We hear more and more often about how much the state spends on the Church. But nobody estimates what the Church is doing for this state and its citizens. Because who, for example, knows that in a small village in the Lesser Poland province, near Tarnów, there is a super centre for disabled children thanks to engagement and inspiration of archbishop Józef Kowalczyk? And that not only they receive help and care there?

Jadowniki Mokre is a small village among forests. It is 30 km to Tarnów from here, much further to Cracow, but roads in the area are not bad, so contact with the rest of the world is not a problem. Except for winter when snow covers fields and roads.

Jadowniki Mokre has today about a thousand villagers. Ages ago, poisoned arrows were produced here, hence its name (wet poison). Today the reason for pride is a man who comes from here – archbishop Józef Kowalczyk, the primate of Poland, who, since the Second World War, has been the apostolic nuncio in Poland. Although there is nobody of this surname in this village, many villagers maintain the opinion that they are related to the Archbishop, which can be the truth because it is an old village and nobody from here had moved to the world till the times of the great emigration for bread to America.

He would gain favour of people and institutions

The Primate never forgot his beautiful family village. He used to return here for years not only for sentimental reasons. Inhabitants of the village say that he has always been interested in the fate of his compatriots and this fate was rather poor and tough. It was Primate Kowalczyk who in 1997 gave an idea of establishing a self-help facility for children in Jadowniki Mokre. First only for the children from the area, and when the project developed, it was spread further. It turned out that the facility can help children not only from the area but also from the whole diocese of Tarnów, and even from Poland. The Nuncio encouraged not only the local bishop – Józef Życiński but also an ambassador of Italy – Giuseppe Balboni to support this venture. In building this centre projected by an architect Maciej Nejman, he managed to gain the favour of many prominent people: politicians, diplomats, clergy. Surely, thanks to the person of the Nuncio, the project was also supported by the institutions such as: European Integration Committee, Embassy of the Italian Republic, PFRON, Apostolic Nunciature, Foundation ‘Renovabis’ from Germany, Malta Service from Trevis, ASIF. Also bishop of Tarnów Wiktor Skworc, the Voivode of Tarnów at that time Wiesław Woda, believers of the diocese of Tarnów, as well as individual donors from Poland and the USA contributed to the establishment of the centre. The rest of expenditures were covered by the Caritas of the Diocese of Tarnów which became the owner of the centre.

The project was developing and changing during building the centre. There were comments with accusations of an unsuitable, because a rural localization of the centre – however, it turned out soon that it hit the jackpot. In Poland there are not many institutions dealing with rehabilitation of disabled children and care about them. Children from rural areas have a twice difficult situation. The best evidence – the nearest institution of the similar character is in Białka Tatrzańska, whereas another one is in Cracow.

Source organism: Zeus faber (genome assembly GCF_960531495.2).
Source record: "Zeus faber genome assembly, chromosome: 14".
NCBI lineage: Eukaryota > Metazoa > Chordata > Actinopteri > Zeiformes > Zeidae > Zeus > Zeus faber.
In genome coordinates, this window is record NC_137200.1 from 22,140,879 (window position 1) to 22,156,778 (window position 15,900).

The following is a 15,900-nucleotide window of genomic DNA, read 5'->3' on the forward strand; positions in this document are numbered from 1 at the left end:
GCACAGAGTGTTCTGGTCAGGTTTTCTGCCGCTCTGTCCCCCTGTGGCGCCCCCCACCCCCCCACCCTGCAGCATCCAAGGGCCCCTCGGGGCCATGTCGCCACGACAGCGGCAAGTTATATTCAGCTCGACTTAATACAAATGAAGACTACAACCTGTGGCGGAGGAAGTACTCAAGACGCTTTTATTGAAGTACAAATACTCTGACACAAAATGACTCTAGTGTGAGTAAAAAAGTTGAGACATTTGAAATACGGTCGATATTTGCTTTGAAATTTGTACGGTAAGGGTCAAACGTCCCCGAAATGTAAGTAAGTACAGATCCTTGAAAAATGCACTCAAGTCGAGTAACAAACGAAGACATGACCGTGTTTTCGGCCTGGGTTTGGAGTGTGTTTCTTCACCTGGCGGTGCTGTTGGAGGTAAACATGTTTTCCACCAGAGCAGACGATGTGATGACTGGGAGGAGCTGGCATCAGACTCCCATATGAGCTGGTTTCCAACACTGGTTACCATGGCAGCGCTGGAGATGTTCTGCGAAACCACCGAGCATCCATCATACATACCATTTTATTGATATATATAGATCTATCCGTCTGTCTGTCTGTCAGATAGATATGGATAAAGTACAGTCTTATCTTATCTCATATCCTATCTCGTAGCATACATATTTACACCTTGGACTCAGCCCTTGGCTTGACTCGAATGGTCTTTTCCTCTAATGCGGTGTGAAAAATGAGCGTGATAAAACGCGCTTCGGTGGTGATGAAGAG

A small village with a big centre

Arriving in the village, it is easy to notice the building of the centre. It is a big and well-kept complex in which not only children but also adults are rehabilitated today. It consists of: Social Care House for Intellectually Disabled Children and Youth, Therapeutic Rehabilitation Centre, Private Primary School for the Disabled, Private Junior High School for the Disabled, Private School Adopting to Work, Childcare Facility of Daily Support, Crisis Intervention Centre and even Hydrotherapy Centre because there is a brand new indoor swimming pool here.

Fr. Marek Kogut has been the director of the centre since 2001. It is the only priest at home, not including two Albertine sisters who live next door. What is important – in the region which is touched by big unemployment about 100 people work. The staff are therapists, pedagogues, doctors, nurses, psychologists, speech therapists, dogotherapists, instructors of occupational therapy, carers of the disabled, as well as administrative-office workers or hosts.

The stem is the Social Care House for disabled children. There are 17 children in our Social Care House. Some of them are already adults, but are still with us, because mentally they are still children – says Priest the Director. – We got emotionally attached to them, and they to us. They are disabled because of cerebral palsy, autism, epilepsy and other neurological disorders.

- We want them to feel here like at home and we can make it. You can see how joyful and trustful they are – Adriana Błaszczyk says proudly, whom a little girl is stubbornly inviting for today’s teatime. – We opened a special primary school and high junior school for them. Our teachers are high-class specialists of oligophrenopedagogy, revalidation, tyflo-pedagogy, surdopedagogy. There are speech therapists, psychologists, therapists. – The director shows us round in classrooms which have two, sometimes four children. The bigger disability, the less pupils and more carers. Rooms are bright, cosy and warm. Children are looking at us with their trustful eyes, from mats, little armchairs and desks. – The effects of our work are sometimes visible not earlier than after 10 years’ time. – says the director. – This little girl has been with for a decade, but only now, after so many years of work with her, she has spoken for the first time. It turned out that she can speak. It is worth doing this job for such moments.